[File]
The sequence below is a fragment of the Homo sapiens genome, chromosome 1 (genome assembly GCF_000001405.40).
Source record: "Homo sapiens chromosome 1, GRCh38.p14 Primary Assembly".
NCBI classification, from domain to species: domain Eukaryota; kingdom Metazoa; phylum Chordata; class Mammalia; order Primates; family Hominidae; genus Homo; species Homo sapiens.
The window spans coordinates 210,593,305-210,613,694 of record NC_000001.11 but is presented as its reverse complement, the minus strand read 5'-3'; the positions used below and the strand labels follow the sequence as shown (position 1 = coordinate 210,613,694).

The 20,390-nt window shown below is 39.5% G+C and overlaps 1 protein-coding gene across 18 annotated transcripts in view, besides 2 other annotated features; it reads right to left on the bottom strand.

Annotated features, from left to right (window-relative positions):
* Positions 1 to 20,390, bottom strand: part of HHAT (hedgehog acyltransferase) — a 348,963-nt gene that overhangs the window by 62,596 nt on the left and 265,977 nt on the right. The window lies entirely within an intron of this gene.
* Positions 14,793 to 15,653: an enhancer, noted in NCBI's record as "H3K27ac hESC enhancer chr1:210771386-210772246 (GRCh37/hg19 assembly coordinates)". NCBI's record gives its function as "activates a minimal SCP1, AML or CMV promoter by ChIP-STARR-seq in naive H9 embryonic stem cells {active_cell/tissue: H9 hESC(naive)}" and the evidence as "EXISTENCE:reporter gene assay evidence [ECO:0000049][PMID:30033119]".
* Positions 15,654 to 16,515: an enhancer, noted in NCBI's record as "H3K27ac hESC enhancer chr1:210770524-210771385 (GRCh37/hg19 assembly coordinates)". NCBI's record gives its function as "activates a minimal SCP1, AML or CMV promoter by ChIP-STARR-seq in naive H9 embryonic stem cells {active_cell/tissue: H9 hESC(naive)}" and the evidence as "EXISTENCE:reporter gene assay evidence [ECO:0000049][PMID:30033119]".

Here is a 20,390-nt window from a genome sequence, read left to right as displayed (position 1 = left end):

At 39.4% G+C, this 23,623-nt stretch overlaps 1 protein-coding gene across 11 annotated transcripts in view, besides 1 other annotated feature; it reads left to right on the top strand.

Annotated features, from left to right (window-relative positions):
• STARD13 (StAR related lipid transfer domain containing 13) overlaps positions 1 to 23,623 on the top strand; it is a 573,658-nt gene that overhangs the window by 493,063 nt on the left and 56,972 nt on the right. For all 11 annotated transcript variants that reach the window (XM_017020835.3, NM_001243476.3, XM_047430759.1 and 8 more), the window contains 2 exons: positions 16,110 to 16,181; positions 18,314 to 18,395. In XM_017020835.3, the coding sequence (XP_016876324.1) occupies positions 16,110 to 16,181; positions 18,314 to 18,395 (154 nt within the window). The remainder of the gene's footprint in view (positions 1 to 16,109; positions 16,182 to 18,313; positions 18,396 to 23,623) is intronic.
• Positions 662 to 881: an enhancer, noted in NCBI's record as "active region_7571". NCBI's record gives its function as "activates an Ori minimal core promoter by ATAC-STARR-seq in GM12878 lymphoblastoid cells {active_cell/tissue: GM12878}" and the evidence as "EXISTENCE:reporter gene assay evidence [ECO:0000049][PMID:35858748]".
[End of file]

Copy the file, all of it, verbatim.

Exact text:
The sequence below is a fragment of the Homo sapiens genome, chromosome 1 (genome assembly GCF_000001405.40).
Source record: "Homo sapiens chromosome 1, GRCh38.p14 Primary Assembly".
NCBI classification, from domain to species: domain Eukaryota; kingdom Metazoa; phylum Chordata; class Mammalia; order Primates; family Hominidae; genus Homo; species Homo sapiens.
The window spans coordinates 210,593,305-210,613,694 of record NC_000001.11 but is presented as its reverse complement, the minus strand read 5'-3'; the positions used below and the strand labels follow the sequence as shown (position 1 = coordinate 210,613,694).

The 20,390-nt window shown below is 39.5% G+C and overlaps 1 protein-coding gene across 18 annotated transcripts in view, besides 2 other annotated features; it reads right to left on the bottom strand.

Annotated features, from left to right (window-relative positions):
* Positions 1 to 20,390, bottom strand: part of HHAT (hedgehog acyltransferase) — a 348,963-nt gene that overhangs the window by 62,596 nt on the left and 265,977 nt on the right. The window lies entirely within an intron of this gene.
* Positions 14,793 to 15,653: an enhancer, noted in NCBI's record as "H3K27ac hESC enhancer chr1:210771386-210772246 (GRCh37/hg19 assembly coordinates)". NCBI's record gives its function as "activates a minimal SCP1, AML or CMV promoter by ChIP-STARR-seq in naive H9 embryonic stem cells {active_cell/tissue: H9 hESC(naive)}" and the evidence as "EXISTENCE:reporter gene assay evidence [ECO:0000049][PMID:30033119]".
* Positions 15,654 to 16,515: an enhancer, noted in NCBI's record as "H3K27ac hESC enhancer chr1:210770524-210771385 (GRCh37/hg19 assembly coordinates)". NCBI's record gives its function as "activates a minimal SCP1, AML or CMV promoter by ChIP-STARR-seq in naive H9 embryonic stem cells {active_cell/tissue: H9 hESC(naive)}" and the evidence as "EXISTENCE:reporter gene assay evidence [ECO:0000049][PMID:30033119]".

Here is a 20,390-nt window from a genome sequence, read left to right as displayed (position 1 = left end):

At 39.4% G+C, this 23,623-nt stretch overlaps 1 protein-coding gene across 11 annotated transcripts in view, besides 1 other annotated feature; it reads left to right on the top strand.

Annotated features, from left to right (window-relative positions):
• STARD13 (StAR related lipid transfer domain containing 13) overlaps positions 1 to 23,623 on the top strand; it is a 573,658-nt gene that overhangs the window by 493,063 nt on the left and 56,972 nt on the right. For all 11 annotated transcript variants that reach the window (XM_017020835.3, NM_001243476.3, XM_047430759.1 and 8 more), the window contains 2 exons: positions 16,110 to 16,181; positions 18,314 to 18,395. In XM_017020835.3, the coding sequence (XP_016876324.1) occupies positions 16,110 to 16,181; positions 18,314 to 18,395 (154 nt within the window). The remainder of the gene's footprint in view (positions 1 to 16,109; positions 16,182 to 18,313; positions 18,396 to 23,623) is intronic.
• Positions 662 to 881: an enhancer, noted in NCBI's record as "active region_7571". NCBI's record gives its function as "activates an Ori minimal core promoter by ATAC-STARR-seq in GM12878 lymphoblastoid cells {active_cell/tissue: GM12878}" and the evidence as "EXISTENCE:reporter gene assay evidence [ECO:0000049][PMID:35858748]".